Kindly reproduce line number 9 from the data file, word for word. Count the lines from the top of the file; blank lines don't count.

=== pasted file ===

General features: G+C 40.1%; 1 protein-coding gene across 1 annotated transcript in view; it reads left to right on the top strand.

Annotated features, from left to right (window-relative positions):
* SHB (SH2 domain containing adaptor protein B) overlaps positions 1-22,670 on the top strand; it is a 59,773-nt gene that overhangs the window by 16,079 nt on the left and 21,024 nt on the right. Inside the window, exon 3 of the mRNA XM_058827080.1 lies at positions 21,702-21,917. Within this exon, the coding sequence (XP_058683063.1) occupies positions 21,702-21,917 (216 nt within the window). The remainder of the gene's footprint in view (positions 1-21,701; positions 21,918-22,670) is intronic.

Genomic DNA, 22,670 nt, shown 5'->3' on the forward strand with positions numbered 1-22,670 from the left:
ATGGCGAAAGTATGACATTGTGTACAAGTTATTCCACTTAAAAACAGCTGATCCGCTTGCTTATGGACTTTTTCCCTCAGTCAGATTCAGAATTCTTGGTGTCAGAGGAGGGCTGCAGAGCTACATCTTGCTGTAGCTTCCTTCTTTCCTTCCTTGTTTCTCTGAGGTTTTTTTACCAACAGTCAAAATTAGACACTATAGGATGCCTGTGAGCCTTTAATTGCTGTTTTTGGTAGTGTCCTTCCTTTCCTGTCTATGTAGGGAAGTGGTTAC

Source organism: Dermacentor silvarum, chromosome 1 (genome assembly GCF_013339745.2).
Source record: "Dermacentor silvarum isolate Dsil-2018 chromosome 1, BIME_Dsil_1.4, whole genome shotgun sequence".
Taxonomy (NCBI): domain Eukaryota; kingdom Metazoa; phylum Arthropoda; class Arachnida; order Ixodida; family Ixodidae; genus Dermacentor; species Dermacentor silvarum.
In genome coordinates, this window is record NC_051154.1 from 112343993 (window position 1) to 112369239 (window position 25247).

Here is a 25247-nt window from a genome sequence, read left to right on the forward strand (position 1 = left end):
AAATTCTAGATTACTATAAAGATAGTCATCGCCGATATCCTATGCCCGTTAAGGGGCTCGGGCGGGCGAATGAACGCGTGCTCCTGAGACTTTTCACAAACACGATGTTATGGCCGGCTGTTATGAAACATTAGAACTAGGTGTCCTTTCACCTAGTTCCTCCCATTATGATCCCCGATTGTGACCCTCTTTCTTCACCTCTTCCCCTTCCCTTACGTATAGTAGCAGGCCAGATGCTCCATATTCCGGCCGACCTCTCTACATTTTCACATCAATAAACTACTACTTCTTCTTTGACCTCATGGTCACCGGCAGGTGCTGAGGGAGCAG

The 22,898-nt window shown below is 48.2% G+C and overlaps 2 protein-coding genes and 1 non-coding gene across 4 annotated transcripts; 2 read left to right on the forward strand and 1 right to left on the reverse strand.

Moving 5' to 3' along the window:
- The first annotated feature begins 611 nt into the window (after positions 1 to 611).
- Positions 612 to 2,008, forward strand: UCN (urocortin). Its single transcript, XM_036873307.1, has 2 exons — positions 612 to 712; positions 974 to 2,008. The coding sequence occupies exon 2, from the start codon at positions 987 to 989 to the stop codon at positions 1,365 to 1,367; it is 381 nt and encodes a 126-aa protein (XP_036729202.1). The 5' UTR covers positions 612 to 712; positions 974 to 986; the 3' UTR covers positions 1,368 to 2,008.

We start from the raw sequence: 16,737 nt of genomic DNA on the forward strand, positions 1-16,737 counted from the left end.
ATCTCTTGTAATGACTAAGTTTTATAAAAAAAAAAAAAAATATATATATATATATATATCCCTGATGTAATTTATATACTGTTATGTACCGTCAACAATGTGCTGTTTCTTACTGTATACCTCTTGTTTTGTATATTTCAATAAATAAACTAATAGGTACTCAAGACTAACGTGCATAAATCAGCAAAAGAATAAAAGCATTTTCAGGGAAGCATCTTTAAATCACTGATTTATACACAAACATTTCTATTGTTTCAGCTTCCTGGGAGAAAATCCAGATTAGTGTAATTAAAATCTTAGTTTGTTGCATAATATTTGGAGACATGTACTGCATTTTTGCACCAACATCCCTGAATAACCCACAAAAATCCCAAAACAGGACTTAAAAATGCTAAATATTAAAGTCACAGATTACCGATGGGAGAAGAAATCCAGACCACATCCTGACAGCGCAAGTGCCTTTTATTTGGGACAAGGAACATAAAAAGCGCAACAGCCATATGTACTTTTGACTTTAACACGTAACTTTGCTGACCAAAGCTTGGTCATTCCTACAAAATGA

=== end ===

In genome coordinates, this window is record NC_051154.1 from 112343993 (window position 1) to 112369239 (window position 25247).